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INITIAL CLIMATE CHANGE ACTIONS
October 22, 1997
President Clinton has proposed nine immediate actions to begin addressing climate change:
Tax Cuts and Federal R&D: To spur energy efficiency and the development of lower-carbon energy sources, the Administration supports a major new package of tax cuts and R&D spending amounting to $5 billion over five years.
Many of the ideas from the recent report of the President’s Committee on Science and Technology (PCAST) will be considered in constructing this package.
Credit for Early Action: To provide an immediate incentive for near-term actions to cut emissions, the Administration is committed to ensuring that firms which act early are rewarded appropriately. We will work with companies to build
a program that appropriately rewards those who take prompt and early actions before the beginning of the mandatory emissions budget period in Stage 3.
Industry-by-Industry Consultations: The Administration challenges key industry sectors to prepare plans over the next 9 months on how they can best reduce emissions, including how the Federal government can remove regulatory hurdles
that discourage energy efficiency. The Administration will work in partnership with industry to develop sensible efficiency standards in a variety of areas.
Encouraging the Use of Energy-Efficient Products: As the Department of Energy’s 5-Labs study illustrates, many existing technologies produce win-win solutions to reducing carbon emissions -- but nonetheless are still not widely used.
The President is committed to expanding their reach.
He will therefore complement his other programs by engaging in a broad-based effort to expand the use of existing energy-efficient technologies -- while also spurring the development of new technologies.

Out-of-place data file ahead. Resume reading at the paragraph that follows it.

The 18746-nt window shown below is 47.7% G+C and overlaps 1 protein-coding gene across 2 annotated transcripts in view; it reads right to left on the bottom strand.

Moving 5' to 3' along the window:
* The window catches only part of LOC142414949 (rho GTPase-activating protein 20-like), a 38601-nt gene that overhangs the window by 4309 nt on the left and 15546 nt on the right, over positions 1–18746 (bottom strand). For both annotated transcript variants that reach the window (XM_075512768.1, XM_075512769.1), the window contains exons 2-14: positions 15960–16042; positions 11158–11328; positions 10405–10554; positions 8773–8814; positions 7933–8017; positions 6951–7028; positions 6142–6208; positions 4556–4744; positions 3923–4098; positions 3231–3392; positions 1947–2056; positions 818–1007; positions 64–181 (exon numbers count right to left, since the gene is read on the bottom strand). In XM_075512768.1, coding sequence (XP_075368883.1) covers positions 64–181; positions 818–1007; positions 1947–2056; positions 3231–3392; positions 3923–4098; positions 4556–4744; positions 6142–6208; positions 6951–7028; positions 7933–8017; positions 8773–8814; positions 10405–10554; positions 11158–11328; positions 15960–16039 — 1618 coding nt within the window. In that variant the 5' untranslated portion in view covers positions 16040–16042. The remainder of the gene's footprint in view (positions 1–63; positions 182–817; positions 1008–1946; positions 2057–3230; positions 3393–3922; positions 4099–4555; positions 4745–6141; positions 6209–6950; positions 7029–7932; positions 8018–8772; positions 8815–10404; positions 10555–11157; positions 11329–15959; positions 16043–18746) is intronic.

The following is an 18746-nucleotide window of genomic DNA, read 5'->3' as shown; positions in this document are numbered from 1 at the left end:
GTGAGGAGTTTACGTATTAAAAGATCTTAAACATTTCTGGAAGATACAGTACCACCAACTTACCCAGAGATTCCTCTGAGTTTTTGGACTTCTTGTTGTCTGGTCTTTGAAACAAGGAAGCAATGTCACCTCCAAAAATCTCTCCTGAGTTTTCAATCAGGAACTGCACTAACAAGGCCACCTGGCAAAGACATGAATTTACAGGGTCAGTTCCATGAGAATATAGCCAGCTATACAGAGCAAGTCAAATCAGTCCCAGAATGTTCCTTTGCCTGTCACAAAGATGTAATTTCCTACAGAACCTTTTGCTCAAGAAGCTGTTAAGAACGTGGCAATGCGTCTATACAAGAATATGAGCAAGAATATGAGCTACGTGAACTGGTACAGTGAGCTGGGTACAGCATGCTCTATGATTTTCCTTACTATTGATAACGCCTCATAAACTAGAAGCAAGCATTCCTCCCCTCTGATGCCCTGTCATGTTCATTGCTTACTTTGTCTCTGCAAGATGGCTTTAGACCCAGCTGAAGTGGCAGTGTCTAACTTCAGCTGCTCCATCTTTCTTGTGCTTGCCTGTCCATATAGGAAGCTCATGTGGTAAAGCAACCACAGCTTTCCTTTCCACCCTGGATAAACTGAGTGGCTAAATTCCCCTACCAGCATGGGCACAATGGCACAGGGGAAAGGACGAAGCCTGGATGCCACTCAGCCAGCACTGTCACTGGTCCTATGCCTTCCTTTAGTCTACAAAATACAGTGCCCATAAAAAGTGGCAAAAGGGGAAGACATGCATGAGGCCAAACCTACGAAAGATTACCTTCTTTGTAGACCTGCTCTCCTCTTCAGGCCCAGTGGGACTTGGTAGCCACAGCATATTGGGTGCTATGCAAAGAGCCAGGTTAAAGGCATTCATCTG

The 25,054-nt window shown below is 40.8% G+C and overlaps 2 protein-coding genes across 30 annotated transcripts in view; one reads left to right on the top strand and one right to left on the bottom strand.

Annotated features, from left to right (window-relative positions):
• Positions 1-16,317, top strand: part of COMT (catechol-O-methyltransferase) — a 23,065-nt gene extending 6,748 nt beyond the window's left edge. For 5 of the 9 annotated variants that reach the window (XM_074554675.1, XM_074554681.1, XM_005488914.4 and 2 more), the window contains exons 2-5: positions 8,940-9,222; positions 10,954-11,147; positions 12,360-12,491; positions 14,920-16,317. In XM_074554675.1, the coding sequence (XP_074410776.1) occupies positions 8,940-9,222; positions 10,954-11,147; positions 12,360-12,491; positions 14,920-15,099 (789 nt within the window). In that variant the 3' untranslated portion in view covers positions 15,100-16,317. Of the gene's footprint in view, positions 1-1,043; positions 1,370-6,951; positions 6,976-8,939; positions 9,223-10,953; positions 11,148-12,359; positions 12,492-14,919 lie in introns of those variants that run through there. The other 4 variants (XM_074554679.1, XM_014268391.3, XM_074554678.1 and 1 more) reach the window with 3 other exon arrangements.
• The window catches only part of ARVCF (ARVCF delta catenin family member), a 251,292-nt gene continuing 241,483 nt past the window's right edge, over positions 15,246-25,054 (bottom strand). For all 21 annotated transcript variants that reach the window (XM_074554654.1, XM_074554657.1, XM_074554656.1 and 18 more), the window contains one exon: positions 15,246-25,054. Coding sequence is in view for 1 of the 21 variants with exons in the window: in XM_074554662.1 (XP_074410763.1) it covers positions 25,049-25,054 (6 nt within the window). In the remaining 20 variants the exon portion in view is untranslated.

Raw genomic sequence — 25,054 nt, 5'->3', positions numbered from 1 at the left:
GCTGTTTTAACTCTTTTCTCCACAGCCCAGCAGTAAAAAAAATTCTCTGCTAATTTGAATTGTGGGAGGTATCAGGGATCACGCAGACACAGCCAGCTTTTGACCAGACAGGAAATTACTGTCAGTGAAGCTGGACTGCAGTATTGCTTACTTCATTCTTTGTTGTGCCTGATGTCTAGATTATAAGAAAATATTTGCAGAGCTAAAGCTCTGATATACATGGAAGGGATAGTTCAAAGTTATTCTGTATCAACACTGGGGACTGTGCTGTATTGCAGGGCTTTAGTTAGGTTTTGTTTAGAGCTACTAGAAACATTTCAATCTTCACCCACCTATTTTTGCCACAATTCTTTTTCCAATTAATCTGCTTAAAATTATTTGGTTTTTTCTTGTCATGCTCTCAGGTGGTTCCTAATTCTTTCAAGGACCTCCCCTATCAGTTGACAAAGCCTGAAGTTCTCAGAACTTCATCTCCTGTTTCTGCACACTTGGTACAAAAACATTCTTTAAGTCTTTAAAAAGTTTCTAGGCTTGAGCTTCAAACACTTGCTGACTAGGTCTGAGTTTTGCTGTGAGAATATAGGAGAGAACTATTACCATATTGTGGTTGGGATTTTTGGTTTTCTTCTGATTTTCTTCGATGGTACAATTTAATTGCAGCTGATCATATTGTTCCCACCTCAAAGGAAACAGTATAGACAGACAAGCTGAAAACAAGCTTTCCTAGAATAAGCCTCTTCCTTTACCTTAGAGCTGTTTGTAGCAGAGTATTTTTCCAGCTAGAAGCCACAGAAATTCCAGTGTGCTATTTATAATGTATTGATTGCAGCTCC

Federal Procurement and Energy Use: To reduce greenhouse gas emissions from Federal sources, DOE will spearhead a comprehensive effort that includes expanded performance contracting to make Federal buildings more energy-efficient,
improved Federal procurement of energy-efficient technology, and partnerships to improve the energy efficiency of Federal aircraft, ships and vehicles. Federal agencies will also be called upon to assess emissions in major initiatives.
Electricity Restructuring: To spur further efforts to clean our air and deliver a downpayment on greenhouse gas emission reductions, while saving consumers billions, we will pursue a bold plan to restructure the energy sector. It is
time to change the rules that are often more than 70 years old -- stifling innovations that can save money and impede newer, cleaner technologies.
Setting a Concentration Goal for Greenhouse Gases in the Atmosphere: The goal of the existing climate treaty is to stabilize concentrations of greenhouse gases, but the specific concentration has never been defined. The U.S. supports
developing a specific, long-term goal, with the assistance of the National Academy of Science and other appropriate bodies.
Bilateral Dialogues: In addition to pursuing agreement in Kyoto, the Administration will pursue bilateral dialogues with key developing countries to promote clean energy.
Economics and Science Reviews: The President proposes regular scientific and economic reviews, to ensure that policy-makers have the best possible information on climate change.